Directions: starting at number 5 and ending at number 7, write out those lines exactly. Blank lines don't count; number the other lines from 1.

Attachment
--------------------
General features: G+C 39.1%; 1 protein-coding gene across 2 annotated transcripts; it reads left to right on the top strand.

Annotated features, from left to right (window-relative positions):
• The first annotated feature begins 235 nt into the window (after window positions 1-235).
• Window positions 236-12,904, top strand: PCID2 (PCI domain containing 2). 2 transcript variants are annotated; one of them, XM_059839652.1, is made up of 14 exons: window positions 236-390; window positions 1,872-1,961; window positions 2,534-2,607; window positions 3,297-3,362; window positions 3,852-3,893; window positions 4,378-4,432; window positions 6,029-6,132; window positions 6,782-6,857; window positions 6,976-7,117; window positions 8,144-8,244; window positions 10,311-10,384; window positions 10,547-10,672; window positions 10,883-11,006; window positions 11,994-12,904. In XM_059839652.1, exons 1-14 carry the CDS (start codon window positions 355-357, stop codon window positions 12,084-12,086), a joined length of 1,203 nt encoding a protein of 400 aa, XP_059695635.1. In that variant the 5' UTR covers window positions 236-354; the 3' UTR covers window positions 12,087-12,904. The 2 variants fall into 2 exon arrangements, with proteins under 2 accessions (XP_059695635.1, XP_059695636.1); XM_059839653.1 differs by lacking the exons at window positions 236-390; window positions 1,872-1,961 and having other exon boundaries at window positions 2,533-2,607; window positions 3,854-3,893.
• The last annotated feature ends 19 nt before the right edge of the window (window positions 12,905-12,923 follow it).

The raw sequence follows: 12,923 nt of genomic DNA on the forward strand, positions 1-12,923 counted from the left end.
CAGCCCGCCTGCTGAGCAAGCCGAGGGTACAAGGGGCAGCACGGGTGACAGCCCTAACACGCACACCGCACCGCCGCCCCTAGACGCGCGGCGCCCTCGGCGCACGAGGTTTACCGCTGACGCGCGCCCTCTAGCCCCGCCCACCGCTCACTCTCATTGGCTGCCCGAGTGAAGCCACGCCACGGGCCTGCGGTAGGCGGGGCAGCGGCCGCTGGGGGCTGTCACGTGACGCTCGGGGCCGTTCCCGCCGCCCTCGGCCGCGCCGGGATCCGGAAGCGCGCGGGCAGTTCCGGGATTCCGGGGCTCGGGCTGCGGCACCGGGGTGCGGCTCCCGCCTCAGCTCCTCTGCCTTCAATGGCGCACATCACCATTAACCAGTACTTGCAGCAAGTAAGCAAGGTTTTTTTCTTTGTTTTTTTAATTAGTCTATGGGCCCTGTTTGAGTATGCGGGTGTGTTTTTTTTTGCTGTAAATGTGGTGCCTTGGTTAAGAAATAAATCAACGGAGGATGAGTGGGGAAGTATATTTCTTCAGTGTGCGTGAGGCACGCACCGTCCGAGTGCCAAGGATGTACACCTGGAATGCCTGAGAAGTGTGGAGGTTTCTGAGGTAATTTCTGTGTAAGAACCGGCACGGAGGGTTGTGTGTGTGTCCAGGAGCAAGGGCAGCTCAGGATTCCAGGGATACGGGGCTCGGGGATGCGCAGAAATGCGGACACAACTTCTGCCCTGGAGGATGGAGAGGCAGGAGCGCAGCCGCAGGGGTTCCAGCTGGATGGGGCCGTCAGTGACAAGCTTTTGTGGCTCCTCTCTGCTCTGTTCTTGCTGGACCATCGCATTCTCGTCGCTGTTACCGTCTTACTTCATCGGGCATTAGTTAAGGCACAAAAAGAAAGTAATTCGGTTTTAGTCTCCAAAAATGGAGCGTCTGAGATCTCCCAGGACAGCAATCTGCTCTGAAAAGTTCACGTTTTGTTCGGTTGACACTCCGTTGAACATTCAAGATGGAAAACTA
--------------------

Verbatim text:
• The last annotated feature ends 19 nt before the right edge of the window (window positions 12,905-12,923 follow it).

The raw sequence follows: 12,923 nt of genomic DNA on the forward strand, positions 1-12,923 counted from the left end.
CAGCCCGCCTGCTGAGCAAGCCGAGGGTACAAGGGGCAGCACGGGTGACAGCCCTAACACGCACACCGCACCGCCGCCCCTAGACGCGCGGCGCCCTCGGCGCACGAGGTTTACCGCTGACGCGCGCCCTCTAGCCCCGCCCACCGCTCACTCTCATTGGCTGCCCGAGTGAAGCCACGCCACGGGCCTGCGGTAGGCGGGGCAGCGGCCGCTGGGGGCTGTCACGTGACGCTCGGGGCCGTTCCCGCCGCCCTCGGCCGCGCCGGGATCCGGAAGCGCGCGGGCAGTTCCGGGATTCCGGGGCTCGGGCTGCGGCACCGGGGTGCGGCTCCCGCCTCAGCTCCTCTGCCTTCAATGGCGCACATCACCATTAACCAGTACTTGCAGCAAGTAAGCAAGGTTTTTTTCTTTGTTTTTTTAATTAGTCTATGGGCCCTGTTTGAGTATGCGGGTGTGTTTTTTTTTGCTGTAAATGTGGTGCCTTGGTTAAGAAATAAATCAACGGAGGATGAGTGGGGAAGTATATTTCTTCAGTGTGCGTGAGGCACGCACCGTCCGAGTGCCAAGGATGTACACCTGGAATGCCTGAGAAGTGTGGAGGTTTCTGAGGTAATTTCTGTGTAAGAACCGGCACGGAGGGTTGTGTGTGTGTCCAGGAGCAAGGGCAGCTCAGGATTCCAGGGATACGGGGCTCGGGGATGCGCAGAAATGCGGACACAACTTCTGCCCTGGAGGATGGAGAGGCAGGAGCGCAGCCGCAGGGGTTCCAGCTGGATGGGGCCGTCAGTGACAAGCTTTTGTGGCTCCTCTCTGCTCTGTTCTTGCTGGACCATCGCATTCTCGTCGCTGTTACCGTCTTACTTCATCGGGCATTAGTTAAGGCACAAAAAGAAAGTAATTCGGTTTTAGTCTCCAAAAATGGAGCGTCTGAGATCTCCCAGGACAGCAATCTGCTCTGAAAAGTTCACGTTTTGTTCGGTTGACACTCCGTTGAACATTCAAGATGGAAAACTA